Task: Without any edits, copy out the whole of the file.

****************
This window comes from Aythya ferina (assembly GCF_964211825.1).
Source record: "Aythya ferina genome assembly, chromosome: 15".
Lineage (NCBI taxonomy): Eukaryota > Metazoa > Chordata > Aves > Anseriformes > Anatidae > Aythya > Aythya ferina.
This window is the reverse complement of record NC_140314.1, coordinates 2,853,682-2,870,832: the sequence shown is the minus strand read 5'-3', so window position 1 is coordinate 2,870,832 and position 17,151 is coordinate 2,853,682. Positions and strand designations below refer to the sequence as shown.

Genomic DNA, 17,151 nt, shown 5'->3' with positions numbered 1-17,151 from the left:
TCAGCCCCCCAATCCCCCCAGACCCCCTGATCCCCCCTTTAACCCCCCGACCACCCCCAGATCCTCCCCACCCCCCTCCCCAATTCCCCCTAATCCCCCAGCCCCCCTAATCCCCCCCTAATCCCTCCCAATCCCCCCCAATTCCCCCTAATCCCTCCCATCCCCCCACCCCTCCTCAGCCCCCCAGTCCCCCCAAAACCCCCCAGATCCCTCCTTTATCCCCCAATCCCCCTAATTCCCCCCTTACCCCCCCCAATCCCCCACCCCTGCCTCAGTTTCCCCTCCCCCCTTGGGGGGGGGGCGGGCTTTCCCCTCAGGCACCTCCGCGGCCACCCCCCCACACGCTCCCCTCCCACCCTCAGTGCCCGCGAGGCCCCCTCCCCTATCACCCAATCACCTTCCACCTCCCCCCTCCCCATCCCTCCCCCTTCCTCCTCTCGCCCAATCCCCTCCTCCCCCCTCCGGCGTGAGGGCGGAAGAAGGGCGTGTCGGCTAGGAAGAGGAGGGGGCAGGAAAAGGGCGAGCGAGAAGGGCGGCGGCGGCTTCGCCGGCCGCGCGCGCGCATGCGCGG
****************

This window comes from Aythya ferina (assembly GCF_964211825.1).
Source record: "Aythya ferina genome assembly, chromosome: 15".
Lineage (NCBI taxonomy): Eukaryota > Metazoa > Chordata > Aves > Anseriformes > Anatidae > Aythya > Aythya ferina.
This window is the reverse complement of record NC_140314.1, coordinates 2,853,682-2,870,832: the sequence shown is the minus strand read 5'-3', so window position 1 is coordinate 2,870,832 and position 17,151 is coordinate 2,853,682. Positions and strand designations below refer to the sequence as shown.

Genomic DNA, 17,151 nt, shown 5'->3' with positions numbered 1-17,151 from the left:
TCAGCCCCCCAATCCCCCCAGACCCCCTGATCCCCCCTTTAACCCCCCGACCACCCCCAGATCCTCCCCACCCCCCTCCCCAATTCCCCCTAATCCCCCAGCCCCCCTAATCCCCCCCTAATCCCTCCCAATCCCCCCCAATTCCCCCTAATCCCTCCCATCCCCCCACCCCTCCTCAGCCCCCCAGTCCCCCCAAAACCCCCCAGATCCCTCCTTTATCCCCCAATCCCCCTAATTCCCCCCTTACCCCCCCCAATCCCCCACCCCTGCCTCAGTTTCCCCTCCCCCCTTGGGGGGGGGGCGGGCTTTCCCCTCAGGCACCTCCGCGGCCACCCCCCCACACGCTCCCCTCCCACCCTCAGTGCCCGCGAGGCCCCCTCCCCTATCACCCAATCACCTTCCACCTCCCCCCTCCCCATCCCTCCCCCTTCCTCCTCTCGCCCAATCCCCTCCTCCCCCCTCCGGCGTGAGGGCGGAAGAAGGGCGTGTCGGCTAGGAAGAGGAGGGGGCAGGAAAAGGGCGAGCGAGAAGGGCGGCGGCGGCTTCGCCGGCCGCGCGCGCGCATGCGCGG